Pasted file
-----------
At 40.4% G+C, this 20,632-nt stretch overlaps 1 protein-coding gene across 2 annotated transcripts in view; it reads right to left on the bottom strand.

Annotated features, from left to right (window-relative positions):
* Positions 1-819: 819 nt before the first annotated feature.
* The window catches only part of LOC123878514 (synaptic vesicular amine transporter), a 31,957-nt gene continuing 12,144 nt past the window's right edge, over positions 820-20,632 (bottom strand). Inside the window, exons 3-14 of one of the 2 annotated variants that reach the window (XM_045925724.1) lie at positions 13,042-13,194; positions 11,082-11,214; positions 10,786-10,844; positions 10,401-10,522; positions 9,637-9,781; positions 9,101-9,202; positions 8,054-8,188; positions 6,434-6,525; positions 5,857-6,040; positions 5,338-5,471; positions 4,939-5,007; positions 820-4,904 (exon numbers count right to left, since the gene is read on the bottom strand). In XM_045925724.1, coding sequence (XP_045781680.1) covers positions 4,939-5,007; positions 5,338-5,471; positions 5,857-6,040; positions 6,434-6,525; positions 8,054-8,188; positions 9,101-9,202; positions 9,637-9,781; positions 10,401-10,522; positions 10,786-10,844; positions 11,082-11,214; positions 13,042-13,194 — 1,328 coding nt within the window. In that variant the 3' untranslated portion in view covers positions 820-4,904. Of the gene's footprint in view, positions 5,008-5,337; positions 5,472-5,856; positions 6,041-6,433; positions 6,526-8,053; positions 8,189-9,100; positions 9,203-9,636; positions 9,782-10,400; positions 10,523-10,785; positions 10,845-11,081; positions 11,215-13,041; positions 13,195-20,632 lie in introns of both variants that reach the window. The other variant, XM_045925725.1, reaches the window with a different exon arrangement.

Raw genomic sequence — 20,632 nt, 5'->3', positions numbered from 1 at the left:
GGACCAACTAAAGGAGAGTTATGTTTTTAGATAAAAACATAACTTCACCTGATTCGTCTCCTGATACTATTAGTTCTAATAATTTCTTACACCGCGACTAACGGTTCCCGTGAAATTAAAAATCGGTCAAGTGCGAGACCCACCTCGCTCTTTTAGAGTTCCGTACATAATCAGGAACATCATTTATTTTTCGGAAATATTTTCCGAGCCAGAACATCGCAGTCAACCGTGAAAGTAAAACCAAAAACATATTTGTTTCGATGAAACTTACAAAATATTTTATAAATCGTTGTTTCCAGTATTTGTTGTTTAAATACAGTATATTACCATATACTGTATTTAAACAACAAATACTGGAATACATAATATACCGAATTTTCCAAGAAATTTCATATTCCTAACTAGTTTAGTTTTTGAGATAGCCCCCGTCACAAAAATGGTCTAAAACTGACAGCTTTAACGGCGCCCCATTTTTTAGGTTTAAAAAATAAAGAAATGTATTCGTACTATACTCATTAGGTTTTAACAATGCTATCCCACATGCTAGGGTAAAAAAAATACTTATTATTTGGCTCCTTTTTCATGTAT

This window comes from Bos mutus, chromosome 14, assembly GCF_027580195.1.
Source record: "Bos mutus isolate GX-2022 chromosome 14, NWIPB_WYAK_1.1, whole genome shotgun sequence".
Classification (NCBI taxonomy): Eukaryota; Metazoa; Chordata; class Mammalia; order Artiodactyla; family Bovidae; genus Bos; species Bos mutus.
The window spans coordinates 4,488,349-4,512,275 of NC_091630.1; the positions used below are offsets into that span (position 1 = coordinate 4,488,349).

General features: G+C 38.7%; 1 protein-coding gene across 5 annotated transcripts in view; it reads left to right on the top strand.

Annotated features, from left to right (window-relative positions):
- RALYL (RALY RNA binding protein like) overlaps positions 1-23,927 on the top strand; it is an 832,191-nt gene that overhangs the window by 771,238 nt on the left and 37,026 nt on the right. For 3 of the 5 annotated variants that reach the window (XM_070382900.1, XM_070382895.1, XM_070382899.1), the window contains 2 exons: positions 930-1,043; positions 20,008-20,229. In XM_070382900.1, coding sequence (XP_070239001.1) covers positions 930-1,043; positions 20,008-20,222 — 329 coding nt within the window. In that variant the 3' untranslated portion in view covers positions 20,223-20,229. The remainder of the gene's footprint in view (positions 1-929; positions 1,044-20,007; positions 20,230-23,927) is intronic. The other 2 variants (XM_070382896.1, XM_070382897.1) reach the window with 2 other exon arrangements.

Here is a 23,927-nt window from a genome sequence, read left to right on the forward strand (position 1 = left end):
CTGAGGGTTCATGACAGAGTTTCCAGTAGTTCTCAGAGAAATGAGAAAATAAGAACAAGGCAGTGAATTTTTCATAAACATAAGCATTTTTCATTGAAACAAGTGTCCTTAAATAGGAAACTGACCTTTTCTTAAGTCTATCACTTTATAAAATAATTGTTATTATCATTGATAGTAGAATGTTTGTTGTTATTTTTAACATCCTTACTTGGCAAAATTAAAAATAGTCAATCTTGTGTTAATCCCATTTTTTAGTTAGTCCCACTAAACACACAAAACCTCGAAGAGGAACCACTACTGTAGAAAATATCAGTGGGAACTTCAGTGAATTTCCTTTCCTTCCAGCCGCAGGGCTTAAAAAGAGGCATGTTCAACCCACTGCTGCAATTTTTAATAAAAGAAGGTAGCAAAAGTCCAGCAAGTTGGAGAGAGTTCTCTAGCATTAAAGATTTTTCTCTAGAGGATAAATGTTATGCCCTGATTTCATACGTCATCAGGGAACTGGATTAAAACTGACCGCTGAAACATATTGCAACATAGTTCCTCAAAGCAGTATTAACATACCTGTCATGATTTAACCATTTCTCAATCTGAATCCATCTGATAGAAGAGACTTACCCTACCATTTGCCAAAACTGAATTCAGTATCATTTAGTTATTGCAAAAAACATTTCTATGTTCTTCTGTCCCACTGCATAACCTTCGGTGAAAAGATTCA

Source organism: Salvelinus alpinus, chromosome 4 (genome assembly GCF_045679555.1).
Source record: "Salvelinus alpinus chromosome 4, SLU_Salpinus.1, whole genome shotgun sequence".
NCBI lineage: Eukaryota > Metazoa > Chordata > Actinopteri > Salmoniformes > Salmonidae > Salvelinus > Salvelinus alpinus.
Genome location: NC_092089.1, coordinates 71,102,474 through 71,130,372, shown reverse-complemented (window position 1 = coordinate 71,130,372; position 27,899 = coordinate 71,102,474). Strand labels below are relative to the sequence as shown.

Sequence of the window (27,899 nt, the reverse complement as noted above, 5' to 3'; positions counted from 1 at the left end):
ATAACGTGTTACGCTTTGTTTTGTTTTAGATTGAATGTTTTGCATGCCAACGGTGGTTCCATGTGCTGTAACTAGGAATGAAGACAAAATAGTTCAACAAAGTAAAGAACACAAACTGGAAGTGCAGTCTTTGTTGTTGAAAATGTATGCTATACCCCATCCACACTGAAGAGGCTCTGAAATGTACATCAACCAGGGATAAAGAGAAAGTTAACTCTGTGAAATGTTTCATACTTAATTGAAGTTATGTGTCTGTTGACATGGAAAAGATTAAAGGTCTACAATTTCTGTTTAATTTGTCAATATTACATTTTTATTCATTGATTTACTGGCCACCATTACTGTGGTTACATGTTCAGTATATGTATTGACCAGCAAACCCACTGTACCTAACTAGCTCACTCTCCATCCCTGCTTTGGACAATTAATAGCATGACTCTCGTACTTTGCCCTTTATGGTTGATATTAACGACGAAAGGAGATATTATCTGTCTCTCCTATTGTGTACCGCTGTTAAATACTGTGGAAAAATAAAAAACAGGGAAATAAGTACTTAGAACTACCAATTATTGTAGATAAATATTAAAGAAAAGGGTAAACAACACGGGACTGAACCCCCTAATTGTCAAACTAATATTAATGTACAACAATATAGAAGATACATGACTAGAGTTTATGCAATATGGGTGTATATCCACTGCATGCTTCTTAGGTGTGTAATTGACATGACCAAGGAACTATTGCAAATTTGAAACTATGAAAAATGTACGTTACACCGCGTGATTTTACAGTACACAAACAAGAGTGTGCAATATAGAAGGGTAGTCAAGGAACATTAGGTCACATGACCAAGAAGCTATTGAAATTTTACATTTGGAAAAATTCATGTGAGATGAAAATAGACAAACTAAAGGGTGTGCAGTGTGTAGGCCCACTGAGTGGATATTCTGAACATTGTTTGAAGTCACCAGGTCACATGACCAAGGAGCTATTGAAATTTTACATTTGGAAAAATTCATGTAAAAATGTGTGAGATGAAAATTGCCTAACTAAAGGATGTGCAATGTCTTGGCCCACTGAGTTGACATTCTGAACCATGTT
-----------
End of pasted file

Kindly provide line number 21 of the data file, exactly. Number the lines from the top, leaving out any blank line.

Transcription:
ATAACGTGTTACGCTTTGTTTTGTTTTAGATTGAATGTTTTGCATGCCAACGGTGGTTCCATGTGCTGTAACTAGGAATGAAGACAAAATAGTTCAACAAAGTAAAGAACACAAACTGGAAGTGCAGTCTTTGTTGTTGAAAATGTATGCTATACCCCATCCACACTGAAGAGGCTCTGAAATGTACATCAACCAGGGATAAAGAGAAAGTTAACTCTGTGAAATGTTTCATACTTAATTGAAGTTATGTGTCTGTTGACATGGAAAAGATTAAAGGTCTACAATTTCTGTTTAATTTGTCAATATTACATTTTTATTCATTGATTTACTGGCCACCATTACTGTGGTTACATGTTCAGTATATGTATTGACCAGCAAACCCACTGTACCTAACTAGCTCACTCTCCATCCCTGCTTTGGACAATTAATAGCATGACTCTCGTACTTTGCCCTTTATGGTTGATATTAACGACGAAAGGAGATATTATCTGTCTCTCCTATTGTGTACCGCTGTTAAATACTGTGGAAAAATAAAAAACAGGGAAATAAGTACTTAGAACTACCAATTATTGTAGATAAATATTAAAGAAAAGGGTAAACAACACGGGACTGAACCCCCTAATTGTCAAACTAATATTAATGTACAACAATATAGAAGATACATGACTAGAGTTTATGCAATATGGGTGTATATCCACTGCATGCTTCTTAGGTGTGTAATTGACATGACCAAGGAACTATTGCAAATTTGAAACTATGAAAAATGTACGTTACACCGCGTGATTTTACAGTACACAAACAAGAGTGTGCAATATAGAAGGGTAGTCAAGGAACATTAGGTCACATGACCAAGAAGCTATTGAAATTTTACATTTGGAAAAATTCATGTGAGATGAAAATAGACAAACTAAAGGGTGTGCAGTGTGTAGGCCCACTGAGTGGATATTCTGAACATTGTTTGAAGTCACCAGGTCACATGACCAAGGAGCTATTGAAATTTTACATTTGGAAAAATTCATGTAAAAATGTGTGAGATGAAAATTGCCTAACTAAAGGATGTGCAATGTCTTGGCCCACTGAGTTGACATTCTGAACCATGTT